On 4 February 1793, Governor of Rijeka Alessandro Pasthory, magistrate rectors Giovanni Nepomuceno Celebrini and Giuseppe de Steimberg, and the Grand and Small Council of the Free Port of Rijeka reached a decision to grant domicile to Andria Serena. Serena was born in Rijeka and has earned citizenship based on birth and leading a moral and generally honourable life.
Napoleon abolishes the Republic of Venice.
Following twenty years of Croatian rule (1848-1868), city administration was modernized in 1870 when the Hungarian Governorate was reinstated. City administration was separated from Governorate affairs and the city was now ruled by a Mayor who presided over the City Council and who was elected by both the Patricians and the wealthier citizens. This was a turning point towards attaining a higher status where it was possible to elect and be elected. Situation remained the same until the fall of the Austro-Hungarian Empire in 1918.
Domicile is the basis of acquiring citizenship. After the fall of the Austro-Hungarian Empire in 1918, inhabitants of this multi-ethnic nation lost their citizenship. Peace agreements post World War I defined that citizenship was acquired based on domicile. This was further impacted by nationality, which became the key determiner for defining belonging to a community from the end of the 19th century. Nationality could not be used as a reliable determiner in a multi-national city such as Rijeka so the old Austrian principle of belonging to a city remained in practice.
Citizenship granted to Marko Kobler
On 11 September 1801, Marko Kobler became a citizen of Rijeka. The decision was made by the civilian captain, vice-captain Aloisio de Orlando, magistrate rectors Antonio Gauss de Hannberg and Emmanuele Gergotich, and the Grand and Small Council. Kobler was born in the village of Železniki in Upper Carniola, and he had lived in Rijeka for 22 years before becoming a full citizen. On 29 October 1795 He married Tereza Lusser, born in Rijeka, with honourable Francisco de Franul and Antonio Kranjec as witnesses. Kobler opened an establishment on a public square where food was sold and consumed, he enabled people to purchase items at favourable prices, and he also dealt in other types of trade. For the reasons stated, he earned the right to become a full citizen of Rijeka. To fully attain this honour, Kobler had to pay a fee of 300 Forints to the city in November 1801. On 22 August 1811 Kobler and Tereza had a son, Timotej Ivan, who would become a lawyer and one of the best researchers and historians on the subject of contemporary Rijeka. His books, Memorie per la storia della liburnica città di Fiume, are a still widely used source of information on the history of Rijeka.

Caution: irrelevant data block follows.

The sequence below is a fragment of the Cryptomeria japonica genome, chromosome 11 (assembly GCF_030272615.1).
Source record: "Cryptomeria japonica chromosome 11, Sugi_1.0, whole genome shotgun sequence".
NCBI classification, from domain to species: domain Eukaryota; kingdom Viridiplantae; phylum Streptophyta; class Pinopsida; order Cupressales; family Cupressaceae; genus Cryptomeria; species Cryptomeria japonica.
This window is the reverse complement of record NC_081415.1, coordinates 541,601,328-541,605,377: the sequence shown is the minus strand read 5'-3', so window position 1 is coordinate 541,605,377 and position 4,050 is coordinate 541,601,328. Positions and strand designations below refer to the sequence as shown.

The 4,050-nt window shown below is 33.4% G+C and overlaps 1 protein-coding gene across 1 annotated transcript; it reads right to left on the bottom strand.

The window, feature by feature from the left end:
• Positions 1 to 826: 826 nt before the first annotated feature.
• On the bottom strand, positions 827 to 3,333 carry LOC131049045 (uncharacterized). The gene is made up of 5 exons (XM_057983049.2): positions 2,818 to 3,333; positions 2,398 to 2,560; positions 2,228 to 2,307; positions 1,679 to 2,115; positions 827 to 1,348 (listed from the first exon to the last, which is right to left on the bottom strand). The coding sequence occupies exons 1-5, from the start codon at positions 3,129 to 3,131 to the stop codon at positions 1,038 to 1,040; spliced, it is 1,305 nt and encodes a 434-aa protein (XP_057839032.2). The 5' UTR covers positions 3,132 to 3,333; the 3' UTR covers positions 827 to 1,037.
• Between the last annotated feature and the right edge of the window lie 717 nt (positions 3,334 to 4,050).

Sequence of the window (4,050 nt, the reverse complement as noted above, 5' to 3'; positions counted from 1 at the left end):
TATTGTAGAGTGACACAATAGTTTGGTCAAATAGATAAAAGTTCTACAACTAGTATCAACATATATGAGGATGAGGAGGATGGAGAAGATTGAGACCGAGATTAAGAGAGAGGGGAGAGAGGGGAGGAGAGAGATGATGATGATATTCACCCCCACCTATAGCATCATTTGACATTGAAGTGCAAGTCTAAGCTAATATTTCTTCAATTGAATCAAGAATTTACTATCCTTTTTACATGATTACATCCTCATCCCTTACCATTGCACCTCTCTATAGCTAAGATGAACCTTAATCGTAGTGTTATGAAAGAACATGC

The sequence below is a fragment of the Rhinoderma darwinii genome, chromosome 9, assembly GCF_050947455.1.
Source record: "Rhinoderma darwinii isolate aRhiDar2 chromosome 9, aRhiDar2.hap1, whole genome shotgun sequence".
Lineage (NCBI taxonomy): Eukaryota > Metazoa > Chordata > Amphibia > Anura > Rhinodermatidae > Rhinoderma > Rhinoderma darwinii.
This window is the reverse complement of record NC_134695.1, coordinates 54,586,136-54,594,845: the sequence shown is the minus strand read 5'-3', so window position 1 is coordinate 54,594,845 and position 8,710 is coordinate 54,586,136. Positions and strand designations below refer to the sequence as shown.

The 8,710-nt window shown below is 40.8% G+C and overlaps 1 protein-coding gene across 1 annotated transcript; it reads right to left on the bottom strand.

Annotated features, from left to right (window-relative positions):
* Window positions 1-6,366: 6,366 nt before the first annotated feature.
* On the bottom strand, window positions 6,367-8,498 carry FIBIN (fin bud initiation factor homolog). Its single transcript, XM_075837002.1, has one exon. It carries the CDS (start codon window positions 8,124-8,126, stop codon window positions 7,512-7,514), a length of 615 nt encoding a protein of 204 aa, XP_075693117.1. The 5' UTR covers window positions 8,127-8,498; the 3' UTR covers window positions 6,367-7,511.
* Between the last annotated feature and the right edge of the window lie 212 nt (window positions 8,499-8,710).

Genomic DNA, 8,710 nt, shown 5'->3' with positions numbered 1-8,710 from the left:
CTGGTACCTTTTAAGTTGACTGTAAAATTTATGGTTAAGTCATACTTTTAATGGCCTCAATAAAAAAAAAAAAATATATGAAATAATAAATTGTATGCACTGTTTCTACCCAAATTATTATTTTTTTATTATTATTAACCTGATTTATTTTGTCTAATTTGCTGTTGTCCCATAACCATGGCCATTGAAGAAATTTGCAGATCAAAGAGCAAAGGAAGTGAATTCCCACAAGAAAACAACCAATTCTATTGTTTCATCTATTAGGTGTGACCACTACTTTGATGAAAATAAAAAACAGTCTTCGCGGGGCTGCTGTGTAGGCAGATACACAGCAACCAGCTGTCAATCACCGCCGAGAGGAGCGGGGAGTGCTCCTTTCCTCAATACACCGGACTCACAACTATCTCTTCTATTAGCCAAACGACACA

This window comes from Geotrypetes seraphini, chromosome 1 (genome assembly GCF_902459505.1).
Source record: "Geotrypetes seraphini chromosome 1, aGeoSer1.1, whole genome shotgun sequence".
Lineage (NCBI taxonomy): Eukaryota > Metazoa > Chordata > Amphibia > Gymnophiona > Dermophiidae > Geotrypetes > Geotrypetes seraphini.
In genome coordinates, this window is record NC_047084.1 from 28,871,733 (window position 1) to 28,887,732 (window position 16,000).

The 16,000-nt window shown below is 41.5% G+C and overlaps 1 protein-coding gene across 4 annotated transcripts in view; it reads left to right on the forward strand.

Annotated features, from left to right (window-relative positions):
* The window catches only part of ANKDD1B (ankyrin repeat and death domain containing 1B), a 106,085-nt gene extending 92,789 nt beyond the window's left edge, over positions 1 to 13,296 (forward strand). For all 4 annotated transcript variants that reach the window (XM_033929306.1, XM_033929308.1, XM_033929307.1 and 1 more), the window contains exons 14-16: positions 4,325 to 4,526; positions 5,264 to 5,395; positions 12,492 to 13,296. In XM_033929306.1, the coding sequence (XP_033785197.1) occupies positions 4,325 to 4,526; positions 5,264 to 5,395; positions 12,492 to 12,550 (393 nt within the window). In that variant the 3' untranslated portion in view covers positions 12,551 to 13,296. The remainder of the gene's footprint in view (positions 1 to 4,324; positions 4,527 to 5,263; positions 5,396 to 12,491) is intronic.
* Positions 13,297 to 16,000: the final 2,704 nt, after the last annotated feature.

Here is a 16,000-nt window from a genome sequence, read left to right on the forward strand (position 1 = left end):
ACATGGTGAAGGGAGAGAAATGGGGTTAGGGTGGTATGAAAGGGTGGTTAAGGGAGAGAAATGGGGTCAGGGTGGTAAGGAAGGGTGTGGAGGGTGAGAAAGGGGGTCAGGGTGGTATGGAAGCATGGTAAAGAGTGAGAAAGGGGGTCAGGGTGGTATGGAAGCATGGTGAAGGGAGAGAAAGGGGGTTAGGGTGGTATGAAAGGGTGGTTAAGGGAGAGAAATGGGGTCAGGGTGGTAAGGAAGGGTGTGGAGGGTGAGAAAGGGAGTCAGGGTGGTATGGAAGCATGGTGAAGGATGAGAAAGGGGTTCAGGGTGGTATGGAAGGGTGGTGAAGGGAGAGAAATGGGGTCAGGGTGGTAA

Citizenship awarded to Giuseppe Buranelli
On the day on which this Diploma is awarded, Giuseppe Buranelli has already been living in Rijeka for 18 years with all the members of his family, and has owned two houses in the city. Giuseppe was ready to take on all the obligations of a full citizen and to swear fealty to the City and Emperor before the honourable Council, which meant accepting Austrian citizenship. Information was previously gathered concerning his character and good manners. If, however, Giuseppe is absent from the city and country for a period longer than one year and one day, he will lose his Austrian citizenship, as well as all the rights that come with it. This Diploma was signed by Giuseppe di Klobusizky, Governor of the Hungarian Littoral, Andrea de Marochini, councillor of the Royal Governorate, and Giovanni Beniezky, secretary. The diploma was issued on 29 May 1807.
Laval Nugent, an Irish nobleman in the service of the Habsburg emperor, liberates Rijeka from the French occupation.